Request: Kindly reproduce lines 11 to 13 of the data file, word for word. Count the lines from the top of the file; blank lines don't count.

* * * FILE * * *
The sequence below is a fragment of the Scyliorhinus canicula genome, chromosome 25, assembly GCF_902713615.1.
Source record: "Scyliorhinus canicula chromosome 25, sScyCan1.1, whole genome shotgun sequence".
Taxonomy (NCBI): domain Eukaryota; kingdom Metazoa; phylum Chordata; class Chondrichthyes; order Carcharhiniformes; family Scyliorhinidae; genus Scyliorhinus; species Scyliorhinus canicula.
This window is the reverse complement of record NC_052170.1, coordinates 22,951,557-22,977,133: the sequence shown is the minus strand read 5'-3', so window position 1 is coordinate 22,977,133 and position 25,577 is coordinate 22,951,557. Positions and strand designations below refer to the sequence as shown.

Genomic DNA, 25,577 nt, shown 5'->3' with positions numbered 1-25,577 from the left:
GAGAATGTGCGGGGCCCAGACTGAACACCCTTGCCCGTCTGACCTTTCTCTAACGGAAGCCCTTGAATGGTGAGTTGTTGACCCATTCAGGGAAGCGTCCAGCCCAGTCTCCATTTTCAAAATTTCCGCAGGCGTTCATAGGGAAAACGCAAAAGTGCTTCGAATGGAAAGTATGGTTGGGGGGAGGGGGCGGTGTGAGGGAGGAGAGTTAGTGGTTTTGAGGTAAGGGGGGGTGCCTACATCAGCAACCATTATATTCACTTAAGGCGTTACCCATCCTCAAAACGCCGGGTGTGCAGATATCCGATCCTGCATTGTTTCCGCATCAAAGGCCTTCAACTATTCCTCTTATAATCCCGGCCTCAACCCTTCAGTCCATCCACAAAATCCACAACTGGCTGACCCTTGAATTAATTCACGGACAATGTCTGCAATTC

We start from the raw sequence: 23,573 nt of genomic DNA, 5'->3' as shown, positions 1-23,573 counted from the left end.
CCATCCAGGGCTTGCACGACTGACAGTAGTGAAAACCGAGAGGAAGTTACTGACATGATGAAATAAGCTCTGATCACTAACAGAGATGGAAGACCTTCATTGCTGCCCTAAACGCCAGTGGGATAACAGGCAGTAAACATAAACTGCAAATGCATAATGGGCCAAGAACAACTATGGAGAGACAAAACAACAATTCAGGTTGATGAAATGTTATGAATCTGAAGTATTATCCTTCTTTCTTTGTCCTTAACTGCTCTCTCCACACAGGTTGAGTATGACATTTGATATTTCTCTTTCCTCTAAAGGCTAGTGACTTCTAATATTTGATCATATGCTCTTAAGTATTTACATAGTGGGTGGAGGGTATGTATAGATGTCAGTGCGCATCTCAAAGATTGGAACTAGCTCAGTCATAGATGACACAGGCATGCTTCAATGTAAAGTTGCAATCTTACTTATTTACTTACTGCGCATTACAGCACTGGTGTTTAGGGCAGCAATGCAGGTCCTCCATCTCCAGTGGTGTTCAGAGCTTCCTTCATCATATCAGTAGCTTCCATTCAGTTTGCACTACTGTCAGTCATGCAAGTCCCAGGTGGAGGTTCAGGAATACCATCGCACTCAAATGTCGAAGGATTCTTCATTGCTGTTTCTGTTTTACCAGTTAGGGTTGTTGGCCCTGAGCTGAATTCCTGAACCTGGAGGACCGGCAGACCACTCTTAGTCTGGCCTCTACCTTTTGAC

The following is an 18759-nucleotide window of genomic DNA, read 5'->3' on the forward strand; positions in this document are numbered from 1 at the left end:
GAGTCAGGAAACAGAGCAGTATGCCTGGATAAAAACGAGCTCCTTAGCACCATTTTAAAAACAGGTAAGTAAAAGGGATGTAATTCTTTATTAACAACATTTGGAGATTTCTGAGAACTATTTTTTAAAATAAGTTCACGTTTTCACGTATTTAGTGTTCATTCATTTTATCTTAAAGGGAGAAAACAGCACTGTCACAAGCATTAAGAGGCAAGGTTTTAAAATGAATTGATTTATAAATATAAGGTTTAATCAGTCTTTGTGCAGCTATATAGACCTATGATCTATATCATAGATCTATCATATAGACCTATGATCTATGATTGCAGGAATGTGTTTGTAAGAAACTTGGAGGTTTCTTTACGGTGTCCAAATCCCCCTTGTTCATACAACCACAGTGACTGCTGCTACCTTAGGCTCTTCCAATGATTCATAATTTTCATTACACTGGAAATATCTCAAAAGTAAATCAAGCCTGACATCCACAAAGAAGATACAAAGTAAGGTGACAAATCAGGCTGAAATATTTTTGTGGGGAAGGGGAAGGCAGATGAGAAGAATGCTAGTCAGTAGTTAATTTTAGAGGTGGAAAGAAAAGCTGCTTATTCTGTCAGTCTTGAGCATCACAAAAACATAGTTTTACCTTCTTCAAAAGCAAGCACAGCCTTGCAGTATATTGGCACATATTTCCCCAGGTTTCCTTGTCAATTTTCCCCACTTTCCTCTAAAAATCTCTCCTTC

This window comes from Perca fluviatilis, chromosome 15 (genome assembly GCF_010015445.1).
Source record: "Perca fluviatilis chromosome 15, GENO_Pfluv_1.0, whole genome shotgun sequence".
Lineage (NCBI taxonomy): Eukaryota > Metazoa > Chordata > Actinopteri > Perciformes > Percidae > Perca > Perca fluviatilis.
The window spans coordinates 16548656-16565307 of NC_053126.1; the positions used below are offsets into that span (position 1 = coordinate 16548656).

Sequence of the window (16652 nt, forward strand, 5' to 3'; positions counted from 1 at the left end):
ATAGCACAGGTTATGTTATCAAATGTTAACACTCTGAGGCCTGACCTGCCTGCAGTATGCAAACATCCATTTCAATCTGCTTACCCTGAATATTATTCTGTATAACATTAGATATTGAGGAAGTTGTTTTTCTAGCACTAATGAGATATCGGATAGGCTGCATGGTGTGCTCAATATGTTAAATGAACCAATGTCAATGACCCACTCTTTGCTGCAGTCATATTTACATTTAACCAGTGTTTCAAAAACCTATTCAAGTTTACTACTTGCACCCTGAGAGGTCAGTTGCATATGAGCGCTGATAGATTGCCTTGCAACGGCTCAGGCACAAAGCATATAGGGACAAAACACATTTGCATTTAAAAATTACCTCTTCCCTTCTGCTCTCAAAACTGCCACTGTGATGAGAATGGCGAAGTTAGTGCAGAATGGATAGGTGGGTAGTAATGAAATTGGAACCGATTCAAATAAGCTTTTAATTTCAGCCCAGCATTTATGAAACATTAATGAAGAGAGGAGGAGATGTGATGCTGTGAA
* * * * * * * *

This window comes from Perca fluviatilis, chromosome 15 (genome assembly GCF_010015445.1).
Source record: "Perca fluviatilis chromosome 15, GENO_Pfluv_1.0, whole genome shotgun sequence".
Lineage (NCBI taxonomy): Eukaryota > Metazoa > Chordata > Actinopteri > Perciformes > Percidae > Perca > Perca fluviatilis.